An Jens Keller wird aber (noch) nicht gerüttelt

Discussion in 'Deutsch (German)' started by Soraze, Feb 12, 2013.

  1. Soraze Member


    is it a colloquial expression?

    "An Jens Keller wird aber (noch) nicht gerüttelt"

    Does it mean : he is in a bad situation but not fired ?

  2. Hutschi

    Hutschi Senior Member

    Hi, can you give some context?

    It may be used literally or in a metaphorical sense.

    I suppose it means: Nobody did anything to stop building it/to avoid that it could be build.

    But it can also have other meanings.
    It is not a common idiom as whole sentence but "an etwas rütteln" is an idiom.

    The contrary is:
    Daran lässt sich nicht rütteln=Das steht fest/ist nicht änderbar. (Metaphorical, idiom)

    An seinem Keller wird noch nicht gerüttelt.
    An der Existenz/an der Planung seines Kellers wird nichts geändert.
  3. gvergara

    gvergara Senior Member

    Santiago, Chile
    Oh, at first I thought Jens was the person's name and Keller his/ her surname :p Yes, more context, please.
  4. Hutschi

    Hutschi Senior Member

    Vice versum. It may be a name.
    It is always good to have context.

    It can mean "he is in a bad situation but not fired" as you proposed. It can mean "they do not plan yet to change his position, or it can mean the basement (cellar). The last would be: "An Jens' Keller wird aber (noch) nicht gerüttelt."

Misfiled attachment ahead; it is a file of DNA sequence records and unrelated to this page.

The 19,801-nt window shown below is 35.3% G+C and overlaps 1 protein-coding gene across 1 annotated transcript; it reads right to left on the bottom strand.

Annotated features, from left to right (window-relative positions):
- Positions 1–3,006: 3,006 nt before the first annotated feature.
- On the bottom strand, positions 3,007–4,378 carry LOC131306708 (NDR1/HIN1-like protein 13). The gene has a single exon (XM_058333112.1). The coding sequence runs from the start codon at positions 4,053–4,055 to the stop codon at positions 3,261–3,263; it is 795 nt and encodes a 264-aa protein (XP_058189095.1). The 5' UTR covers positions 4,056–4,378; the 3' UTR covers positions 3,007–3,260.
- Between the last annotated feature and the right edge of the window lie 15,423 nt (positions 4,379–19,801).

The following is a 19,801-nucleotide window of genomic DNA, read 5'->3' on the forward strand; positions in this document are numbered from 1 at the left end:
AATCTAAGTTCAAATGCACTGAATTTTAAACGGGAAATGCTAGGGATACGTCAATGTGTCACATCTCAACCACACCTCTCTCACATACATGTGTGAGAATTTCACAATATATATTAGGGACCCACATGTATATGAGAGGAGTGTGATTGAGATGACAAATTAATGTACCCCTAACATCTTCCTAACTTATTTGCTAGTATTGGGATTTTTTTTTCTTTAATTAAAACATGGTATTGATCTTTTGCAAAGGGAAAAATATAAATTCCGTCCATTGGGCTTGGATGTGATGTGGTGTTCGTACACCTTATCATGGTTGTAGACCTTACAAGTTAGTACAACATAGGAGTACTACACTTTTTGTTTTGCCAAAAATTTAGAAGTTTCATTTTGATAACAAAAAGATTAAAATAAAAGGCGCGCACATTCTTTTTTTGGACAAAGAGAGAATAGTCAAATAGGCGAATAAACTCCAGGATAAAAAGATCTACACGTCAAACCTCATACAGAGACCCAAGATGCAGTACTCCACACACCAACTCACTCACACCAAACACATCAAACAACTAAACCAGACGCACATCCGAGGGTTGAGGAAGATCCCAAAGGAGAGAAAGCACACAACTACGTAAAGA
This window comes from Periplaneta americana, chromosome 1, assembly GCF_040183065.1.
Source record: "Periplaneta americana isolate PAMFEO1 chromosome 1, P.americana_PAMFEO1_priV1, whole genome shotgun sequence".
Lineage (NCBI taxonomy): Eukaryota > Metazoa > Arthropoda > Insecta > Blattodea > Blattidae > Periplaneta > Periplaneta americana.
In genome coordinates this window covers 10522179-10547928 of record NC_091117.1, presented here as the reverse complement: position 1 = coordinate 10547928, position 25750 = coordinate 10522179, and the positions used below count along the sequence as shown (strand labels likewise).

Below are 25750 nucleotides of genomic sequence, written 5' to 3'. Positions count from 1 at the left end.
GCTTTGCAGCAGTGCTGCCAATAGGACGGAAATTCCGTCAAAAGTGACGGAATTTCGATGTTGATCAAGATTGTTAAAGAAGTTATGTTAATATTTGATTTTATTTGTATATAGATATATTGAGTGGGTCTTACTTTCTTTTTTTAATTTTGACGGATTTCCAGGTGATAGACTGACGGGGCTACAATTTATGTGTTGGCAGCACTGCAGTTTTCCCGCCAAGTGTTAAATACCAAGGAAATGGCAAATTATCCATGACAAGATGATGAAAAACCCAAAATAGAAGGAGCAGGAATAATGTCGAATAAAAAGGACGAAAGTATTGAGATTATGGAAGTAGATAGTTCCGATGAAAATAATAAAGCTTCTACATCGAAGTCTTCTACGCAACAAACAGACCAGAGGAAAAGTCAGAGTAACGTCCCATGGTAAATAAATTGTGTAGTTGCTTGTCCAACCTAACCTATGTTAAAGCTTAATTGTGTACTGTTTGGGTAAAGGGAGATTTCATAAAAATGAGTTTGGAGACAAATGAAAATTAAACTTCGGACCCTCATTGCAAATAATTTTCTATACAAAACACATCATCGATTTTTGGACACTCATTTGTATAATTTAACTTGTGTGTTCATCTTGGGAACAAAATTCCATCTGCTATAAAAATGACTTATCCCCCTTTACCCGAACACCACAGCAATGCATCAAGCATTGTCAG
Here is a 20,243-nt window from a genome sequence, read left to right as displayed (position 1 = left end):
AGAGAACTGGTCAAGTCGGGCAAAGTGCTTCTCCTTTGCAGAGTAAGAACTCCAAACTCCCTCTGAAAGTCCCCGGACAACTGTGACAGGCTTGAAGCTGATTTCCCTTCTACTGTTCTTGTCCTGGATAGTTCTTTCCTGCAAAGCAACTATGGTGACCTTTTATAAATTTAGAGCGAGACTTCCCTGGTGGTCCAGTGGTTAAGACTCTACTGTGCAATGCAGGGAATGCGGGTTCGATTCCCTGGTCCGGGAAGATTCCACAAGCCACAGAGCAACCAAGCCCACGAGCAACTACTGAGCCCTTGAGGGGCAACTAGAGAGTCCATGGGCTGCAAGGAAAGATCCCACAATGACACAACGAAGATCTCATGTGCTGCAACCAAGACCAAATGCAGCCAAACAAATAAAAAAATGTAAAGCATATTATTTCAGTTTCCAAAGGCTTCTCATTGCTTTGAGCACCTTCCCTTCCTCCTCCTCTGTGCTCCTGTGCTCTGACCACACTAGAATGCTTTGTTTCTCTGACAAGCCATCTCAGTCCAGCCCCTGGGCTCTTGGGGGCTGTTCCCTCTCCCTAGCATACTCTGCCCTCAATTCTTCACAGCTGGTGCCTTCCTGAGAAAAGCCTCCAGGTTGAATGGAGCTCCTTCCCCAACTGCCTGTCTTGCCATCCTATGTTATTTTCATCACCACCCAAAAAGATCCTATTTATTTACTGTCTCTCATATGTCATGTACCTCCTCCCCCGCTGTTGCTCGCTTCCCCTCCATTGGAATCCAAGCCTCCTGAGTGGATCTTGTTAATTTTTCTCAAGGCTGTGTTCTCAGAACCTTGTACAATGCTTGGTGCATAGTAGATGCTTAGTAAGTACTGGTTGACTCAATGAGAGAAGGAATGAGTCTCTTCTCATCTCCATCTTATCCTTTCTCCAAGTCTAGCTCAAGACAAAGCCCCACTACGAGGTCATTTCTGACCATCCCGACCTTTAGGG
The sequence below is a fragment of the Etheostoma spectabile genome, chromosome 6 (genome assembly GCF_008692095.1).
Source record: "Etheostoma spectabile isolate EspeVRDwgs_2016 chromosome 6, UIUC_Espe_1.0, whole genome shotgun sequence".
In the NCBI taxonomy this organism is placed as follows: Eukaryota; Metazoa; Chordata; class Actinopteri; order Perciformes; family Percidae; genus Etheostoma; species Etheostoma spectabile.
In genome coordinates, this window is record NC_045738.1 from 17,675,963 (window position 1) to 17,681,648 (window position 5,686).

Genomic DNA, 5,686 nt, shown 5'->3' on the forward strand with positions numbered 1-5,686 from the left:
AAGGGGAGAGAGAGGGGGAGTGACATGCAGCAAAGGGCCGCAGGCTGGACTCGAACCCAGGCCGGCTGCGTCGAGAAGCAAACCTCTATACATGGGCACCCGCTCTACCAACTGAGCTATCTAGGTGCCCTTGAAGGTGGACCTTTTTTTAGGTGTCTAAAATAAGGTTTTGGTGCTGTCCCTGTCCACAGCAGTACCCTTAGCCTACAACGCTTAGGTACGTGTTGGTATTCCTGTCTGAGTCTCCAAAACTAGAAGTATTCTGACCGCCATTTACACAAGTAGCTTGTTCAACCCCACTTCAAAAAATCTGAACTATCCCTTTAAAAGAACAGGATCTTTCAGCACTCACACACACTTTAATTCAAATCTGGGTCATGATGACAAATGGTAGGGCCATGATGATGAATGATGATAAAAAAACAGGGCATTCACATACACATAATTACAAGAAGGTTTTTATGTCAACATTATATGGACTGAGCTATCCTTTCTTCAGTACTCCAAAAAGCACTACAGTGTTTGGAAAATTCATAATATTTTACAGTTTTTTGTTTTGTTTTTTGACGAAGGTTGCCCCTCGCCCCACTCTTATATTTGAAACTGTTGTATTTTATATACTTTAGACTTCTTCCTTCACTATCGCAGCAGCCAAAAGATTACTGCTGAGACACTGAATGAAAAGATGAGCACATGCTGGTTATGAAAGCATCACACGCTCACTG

Last edited: Feb 13, 2013
  5. Ralf Senior Member

    I'm pretty sure your first idea was right on the mark. The sentence was most probably taken from an article about the head coach of the football club of Schalke 04. Thus it means that his position as head coach is unchallenged for the time being.

  6. Soraze Member

    yes it is indeed about football and the coach Jens Keller, his team continue loosing all its matches.

    Could you tell me the exact translation: (is it "anwerden"?) Does - "An" someone "wird" - mean : "It is ok for him, for this time" ? (as a general rule)
    "An Jens Keller wird"

    About "
    gerüttelt", in which context does this word work? We can build a basement, and say someone is "fired" with the same word? :p
    "aber (noch) nicht gerüttelt"

    Thanks again
  7. Hutschi

    Hutschi Senior Member

    In this case it means that he might loose his position, to fire him is not the question, depending on his contract. But they stated that it is not the case yet that he looses his place. They will not replace him yet in the games.
    It is always a good idea to provide context.
    But in our case it is good, because it leads us to the question where the idiom came from.

    "Rütteln" is a kind of shaking.
    If you have a wall and shake it it may brake down.
    This explains the picture.
    It does not say whether it actually brakes down but it might be.

    Derived from this he might loose his job on the field and may be placed as reserve.

    Or the basement might be in question ...

    both works wit "rütteln" as metaphor.

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